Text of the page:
Winter Bike Riding – Where Do You Start?
I will be the first to admit, I am not a hardcore cyclist. I’m just a guy who likes to get outside and ride a bike every now and again. For the longest time, I thought winter bike riding in Minnesota was an experience best left to a fringe group of weirdos. Don’t get me wrong: I love those weirdos. Many of them are my good friends. They do things like commute by bike year-round or race fat bikes at -10°F. That just isn’t me! I have found that winter bike riding provides a much-needed respite from the television and recirculated air indoors. With a little prep, a winter spin guarantees a grin.
Getting over the Hump
For many folks, just committing to doing it is the biggest hurdle. I am a professional at making excuses to NOT ride my bike or letting anxiety take over! What if it’s too cold? Is it too slippery out? What if I get a flat tire? Let’s prepare you for winter bike riding and alleviate those worries!
What to Bring
Whether I’m riding my bike in winter or summer, there are three things I like to have on every bike ride: water, snacks, and my cell phone. Hydration and snacks are pretty self-explanatory. They’re your bodies fuel. The cell phone is the best bike tool around—it can bail you out of most any situation. If you’re not a person who knows how to fix a flat tire or get your chain back on if it falls off, calling a friend to come pick you up is a great insurance policy.
For winter bike riding, it’s also important to bring lights. A flashing front and rear light are a minimum requirement, as the sun drops fast. You want to be sure to be seen by other trail users or motorists. If you’re going to be riding you bike in winter regularly in the evening or night time hours, a high-powered headlight will help you tell the differences in the terrain – you don’t want to get surprised by a patch of ice in an otherwise clear section of asphalt.
Where to Ride
The same dedicated bike paths you ride in the summertime are usually available for winter bike riding use. Depending on the municipality or governing body, trails may or may not be plowed. It is always a good idea to check ahead and plan your route accordingly. If you’ve got a fat bike, snowmobile trails are GREAT riding as the snow’s been packed down. Some trails are specifically for fat bikes. Again, there’s plenty of variation in which methods of transportation can be on certain sections of trail, so look at the maps for the park or city you’re riding in. Some cross-country skiers or snowmobilers may take umbrage with you fat-biking on their turf, so know where you are and aren’t welcome to ride.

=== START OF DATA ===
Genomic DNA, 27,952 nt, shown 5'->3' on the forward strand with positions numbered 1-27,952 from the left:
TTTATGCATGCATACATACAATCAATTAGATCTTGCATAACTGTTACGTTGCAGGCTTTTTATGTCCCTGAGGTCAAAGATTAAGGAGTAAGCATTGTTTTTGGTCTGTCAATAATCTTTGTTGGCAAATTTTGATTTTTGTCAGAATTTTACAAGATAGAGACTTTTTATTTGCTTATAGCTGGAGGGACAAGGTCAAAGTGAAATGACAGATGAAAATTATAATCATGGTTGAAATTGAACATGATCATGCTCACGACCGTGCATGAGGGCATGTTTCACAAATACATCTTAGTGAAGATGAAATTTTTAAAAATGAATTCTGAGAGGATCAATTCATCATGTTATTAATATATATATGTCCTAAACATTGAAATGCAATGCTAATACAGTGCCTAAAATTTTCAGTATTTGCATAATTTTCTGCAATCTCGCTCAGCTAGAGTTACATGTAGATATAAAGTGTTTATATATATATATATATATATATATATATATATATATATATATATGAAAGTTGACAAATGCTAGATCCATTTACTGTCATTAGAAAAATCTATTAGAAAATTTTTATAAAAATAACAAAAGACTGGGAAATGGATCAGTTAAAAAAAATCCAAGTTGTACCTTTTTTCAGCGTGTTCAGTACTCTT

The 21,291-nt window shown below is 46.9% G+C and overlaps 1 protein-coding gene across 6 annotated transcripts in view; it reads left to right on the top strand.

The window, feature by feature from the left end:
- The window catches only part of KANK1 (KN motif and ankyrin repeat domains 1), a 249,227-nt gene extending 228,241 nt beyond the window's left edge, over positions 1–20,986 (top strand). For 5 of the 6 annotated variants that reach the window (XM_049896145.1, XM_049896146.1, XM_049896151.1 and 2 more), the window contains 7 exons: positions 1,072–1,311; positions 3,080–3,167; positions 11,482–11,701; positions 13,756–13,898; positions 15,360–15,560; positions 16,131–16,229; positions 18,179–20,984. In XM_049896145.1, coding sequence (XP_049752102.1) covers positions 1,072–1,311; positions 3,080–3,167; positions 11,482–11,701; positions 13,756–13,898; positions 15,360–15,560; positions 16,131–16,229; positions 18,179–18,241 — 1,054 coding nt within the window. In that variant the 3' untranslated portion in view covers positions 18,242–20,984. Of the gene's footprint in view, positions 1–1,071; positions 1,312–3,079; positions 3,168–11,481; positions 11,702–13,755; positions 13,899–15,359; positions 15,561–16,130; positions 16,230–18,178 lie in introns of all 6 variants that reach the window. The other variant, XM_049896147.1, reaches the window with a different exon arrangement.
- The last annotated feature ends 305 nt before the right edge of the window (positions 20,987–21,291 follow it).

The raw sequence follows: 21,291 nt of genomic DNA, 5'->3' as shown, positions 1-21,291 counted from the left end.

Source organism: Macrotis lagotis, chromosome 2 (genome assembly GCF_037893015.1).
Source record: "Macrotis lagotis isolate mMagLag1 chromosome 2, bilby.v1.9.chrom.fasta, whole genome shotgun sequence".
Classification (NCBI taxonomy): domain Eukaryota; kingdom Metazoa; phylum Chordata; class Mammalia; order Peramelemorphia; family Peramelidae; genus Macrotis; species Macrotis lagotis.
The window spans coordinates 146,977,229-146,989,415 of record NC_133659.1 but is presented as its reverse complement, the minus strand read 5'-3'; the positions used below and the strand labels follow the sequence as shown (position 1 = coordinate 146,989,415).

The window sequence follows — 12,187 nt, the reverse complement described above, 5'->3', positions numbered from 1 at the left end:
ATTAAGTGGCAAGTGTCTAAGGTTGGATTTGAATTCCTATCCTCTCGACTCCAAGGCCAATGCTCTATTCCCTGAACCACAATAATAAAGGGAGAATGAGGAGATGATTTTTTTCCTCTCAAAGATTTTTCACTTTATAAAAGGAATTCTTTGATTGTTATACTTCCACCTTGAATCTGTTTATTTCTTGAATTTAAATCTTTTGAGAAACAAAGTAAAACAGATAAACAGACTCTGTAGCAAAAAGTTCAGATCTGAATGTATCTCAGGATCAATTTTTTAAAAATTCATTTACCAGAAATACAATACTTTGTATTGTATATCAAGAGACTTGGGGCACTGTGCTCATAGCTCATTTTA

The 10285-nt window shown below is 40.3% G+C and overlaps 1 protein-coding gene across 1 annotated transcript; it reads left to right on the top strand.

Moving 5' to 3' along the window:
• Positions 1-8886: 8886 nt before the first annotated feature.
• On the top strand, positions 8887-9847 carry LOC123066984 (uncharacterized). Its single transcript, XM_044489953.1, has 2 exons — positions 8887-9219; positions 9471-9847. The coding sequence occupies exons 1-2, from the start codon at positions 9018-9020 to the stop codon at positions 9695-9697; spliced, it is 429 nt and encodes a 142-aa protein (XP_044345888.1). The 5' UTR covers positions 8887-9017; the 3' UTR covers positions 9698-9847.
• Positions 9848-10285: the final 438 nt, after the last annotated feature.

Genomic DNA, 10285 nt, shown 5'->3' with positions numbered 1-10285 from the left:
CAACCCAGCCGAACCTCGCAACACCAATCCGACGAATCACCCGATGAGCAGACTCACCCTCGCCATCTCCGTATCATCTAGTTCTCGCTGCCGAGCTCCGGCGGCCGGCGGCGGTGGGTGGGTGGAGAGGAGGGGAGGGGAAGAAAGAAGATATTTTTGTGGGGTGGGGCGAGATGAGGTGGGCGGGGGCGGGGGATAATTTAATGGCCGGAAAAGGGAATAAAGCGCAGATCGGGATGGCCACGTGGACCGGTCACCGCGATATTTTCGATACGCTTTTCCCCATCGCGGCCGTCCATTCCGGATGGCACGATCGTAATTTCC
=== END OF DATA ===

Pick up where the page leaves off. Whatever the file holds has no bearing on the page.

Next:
What to Wear – Head to Toe
The key here is layering. The instinct is to put on as many warm clothes as possible, but that might do more harm than good—the last thing you want to do is get too sweaty, as that will lead to chills when you slow down or get caught at a stoplight on a windy day. As you ride along, your body will warm up, so it’s best to start out a little cold and allow your body heat to keep you warm. Bring an extra layer along if you need to stop, and be ready to drop a layer after you warm up.
Let’s do this top to bottom, eh? You’ll need to choose headwear that plays nicely with your helmet, so this may be a little different for everyone. A low-profile hat or balaclava should certainly do the trick for riding a bike in winter conditions. Thicker hats might work, just be sure it doesn’t mess with the security of your brain-bucket.
The torso is where a lot of folks might put on too many clothes—a bulky ski jacket might seem the natural choice, but a wool base layer combined with a windproof shell should offer enough warmth without superfluous insulation. Wool is great as it wicks moisture from the skin! On the other hand, you should stray away from cotton, which absorbs moisture and will lead to a clammy ride.
If you’re going to spend money anywhere, it should certainly be on your hands. Big bulky gloves might make it difficult to operate your shifters and brake levers! A windproof glove that has just enough insulation could be the better choice. For extreme conditions, a set of pogies will keep your digits toasty while offering better control.
For the legs, again a wool base layer is certainly best, with a shell that offers wind protection with light insulation. The knees will be the most exposed, so many pants or tights come with a wind-stopper knee section. Snow pants would be great, except they may get caught up in the front chainring. This will make that annoying “shush-shush-shush” sound as you’re pedaling.
For your feet, wool socks and boots. Winter hiking boots have big lugs and treads that might not mate nicely with your pedals. So, a boot with a flatter, more low-profile sole will provide the necessary insulation, maintaining your traction on the pedals.
Of course, a 30°F ride differs greatly from a 0°F ride, so adjustments will need to be made.